Johannesburg

Lockdown playlist – Victor Dlamini's 10 tracks to listen to in isolation

28 Apr 2020
VICTOR DLAMINI is a writer and portrait photographer who lives in Johannesburg. An audiophile for more than 30 years, he is also a keen collector of vinyl and of art from across the continent. Here he shares his lockdown playlist. 

This playlist is for the time we find ourselves in now, when solitude has become the new norm. These songs have a remarkable reassuring familiarity, yet with each hearing, they somehow manage to reveal new secrets, a note heard for the first time, lyrics that acquire new meaning.

It is always like that with the truly great artists. Even their most familiar songs have a way of seeming to have been penned for the moment you face now. These songs are a reminder, if any is needed, that the best art transcends borders and connects us beyond the artificial barriers of language. As South Africans we sometimes forget the debt of gratitude to artists like Miriam Makeba, Sathima Bea Benjamin, Abdullah Ibrahim, Letta Mbulu and others who gave up so much for the larger cause of freedom.

Thandiswa Mazwai - Ingoma
This song, a deeply beautiful celebration of love is quite possibly one of the great compositions of the last 20 years. With each performance on stage, Thandiswa seems to find new layers in this song that is set to become one of the great standards.  
 


Franco Luambo - Très Impoli 
Franco’s music still retains so much of its pulsating magic more than three decades after his death. It’s impossible to sit still when Très Impoli plays. From the Kwasa Kwasa rhythms to the lilting falsetto, here’s a song that captures the energy and genius of an artist at the height of his powers. 
 


Miriam Makeba - Soweto Blues
Miriam Makeba knew how to make the political impossibly beautiful. She sang songs from the United States dedicated to freedom fighters on the continent of her birth, and while the politics was there, the beauty of the music sucked you in. Soweto Blues, written for the 1976 Soweto Freedom struggle is a song of astonishing beauty. It remains one of her most important songs, capturing the urgency of a moment that passed, but retaining its magic.
 


Victor Ntoni - Egoli
It is always a joy to hear an old and familiar instrument given new wings. This is how I felt when I first heard Victor Ntoni play the double bass in the mid-eighties. The sound was warm, insistent, disturbingly elegant. Over the years I've listened to Ntoni play in small ensemble as well as big bands. In later years I heard more and more of his beautiful singing. And this song Egoli finds him in fine form, serenading the city of gold.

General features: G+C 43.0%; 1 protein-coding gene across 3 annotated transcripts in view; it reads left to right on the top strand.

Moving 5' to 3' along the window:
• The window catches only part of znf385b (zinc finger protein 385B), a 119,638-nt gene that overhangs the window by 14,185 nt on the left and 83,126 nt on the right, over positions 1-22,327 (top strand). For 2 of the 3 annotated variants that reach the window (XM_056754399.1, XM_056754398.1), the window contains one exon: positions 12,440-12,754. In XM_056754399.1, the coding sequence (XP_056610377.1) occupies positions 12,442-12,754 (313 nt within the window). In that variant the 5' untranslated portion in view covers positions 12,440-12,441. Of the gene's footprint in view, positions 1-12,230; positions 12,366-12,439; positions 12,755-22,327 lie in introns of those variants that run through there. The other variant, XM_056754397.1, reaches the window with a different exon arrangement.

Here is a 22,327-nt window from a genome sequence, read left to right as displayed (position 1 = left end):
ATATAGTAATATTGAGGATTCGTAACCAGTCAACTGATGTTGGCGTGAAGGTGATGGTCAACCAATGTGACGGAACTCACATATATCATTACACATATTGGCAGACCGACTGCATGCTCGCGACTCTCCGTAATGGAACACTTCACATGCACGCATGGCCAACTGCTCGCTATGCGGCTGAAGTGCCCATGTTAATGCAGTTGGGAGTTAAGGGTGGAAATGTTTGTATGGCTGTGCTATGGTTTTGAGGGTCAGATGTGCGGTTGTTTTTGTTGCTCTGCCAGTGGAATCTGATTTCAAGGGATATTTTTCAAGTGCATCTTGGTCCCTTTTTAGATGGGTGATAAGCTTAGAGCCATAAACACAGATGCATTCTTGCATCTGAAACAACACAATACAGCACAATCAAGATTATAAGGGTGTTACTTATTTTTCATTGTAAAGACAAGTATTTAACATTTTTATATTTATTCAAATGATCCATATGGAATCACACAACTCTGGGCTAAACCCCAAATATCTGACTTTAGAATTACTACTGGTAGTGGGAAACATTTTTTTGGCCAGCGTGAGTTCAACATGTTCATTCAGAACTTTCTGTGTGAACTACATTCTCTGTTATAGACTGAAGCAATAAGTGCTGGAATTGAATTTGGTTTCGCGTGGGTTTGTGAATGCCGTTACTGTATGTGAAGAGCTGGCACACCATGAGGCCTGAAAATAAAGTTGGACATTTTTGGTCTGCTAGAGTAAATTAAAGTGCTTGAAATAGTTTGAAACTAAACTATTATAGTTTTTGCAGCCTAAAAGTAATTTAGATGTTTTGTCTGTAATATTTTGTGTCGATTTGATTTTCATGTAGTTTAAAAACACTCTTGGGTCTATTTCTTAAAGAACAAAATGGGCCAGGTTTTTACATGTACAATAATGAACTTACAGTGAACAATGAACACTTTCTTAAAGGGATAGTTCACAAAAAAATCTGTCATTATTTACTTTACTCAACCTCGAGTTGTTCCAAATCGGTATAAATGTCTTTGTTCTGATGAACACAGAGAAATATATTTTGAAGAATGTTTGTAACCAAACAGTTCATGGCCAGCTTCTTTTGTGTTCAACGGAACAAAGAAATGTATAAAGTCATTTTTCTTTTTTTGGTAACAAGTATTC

Busi Mhlongo - Wakrazulwa
Busi Mhlongo could do it all. She sang the blues, she sang rock, she sang funk, she sang Maskandi. But above all, she was incredibly stylish. And on Wakrazulwa, found on her last album, Amakholwa, you hear her bring something new to the gospel genre. This is one of her most moving songs, conveying a delicate beauty and a irresistible sense of the numinous.
 



Letta Mbulu - There’s Music In The Air
Here’s a song that sounds so perfectly sung, so perfectly composed. Letta’s voice seems to glide through it with an irresistible warmth. If there’s a song that never leaves you once you’ve heard it, this is the one. The accompanying musicians are in top form. There’s a hint of funk, of soul, and of mbaqanga. 
 


Stimela - Zwakala
In the 80's Stimela was making and playing the new sounds of freedom with songs that became the unofficial anthems to the war for freedom. Zwakala is one of those songs that stirred the heart even as it fired the hunger for freedom. The song’s beauty has not faded in the three decades since we first heard it. What a song it is; there's the invitation to a long-lost lover which is also a call-to-arms. 

Sathima Bea Benjamin - Africa 
Among lovers of high jazz, Sathima Bea Benjamin belongs in that very small circle of singers who sing with little adornment. Nat King Cole with his clean lines and perfect pitch was an influence. Africa is from the African Songbird album, and side one has only this one song, Africa. It's a deeply moving tribute to the continent that Sathima Bea Benjamin credits with the birth of jazz. It begins with a lush, even orchestral interplay between the percussions and the basses, the drummer eliciting a richly polyphonic sound out of his instrument. About nine minutes into the track, Abdullah Ibrahim is incredibly inventive on the Fender Rhodes, an instrument he rarely plays. Basil Mannenberg Coetzee's tenor sax is truly irresistible. This is quite possibly the most elegant musical tribute to the continent.
 


Hugh Masekela - Market Place 
There are those who insist that music is the most natural human communication, and that speech and writing came afterwards. Listening to the magic that Hugh conveys in this song reveals the validity of this assertion.
 


Cassandra Wilson - Tupelo Honey 
I fell in love with Cassandra Wilson’s music in the early 90’s. She has incredible range and her interpretations of the standards rank amongst the most compelling. In this song, one of her finest, she is able to coax out of the composition notes that seem to convey something primordial and intensely beautiful.
 
 

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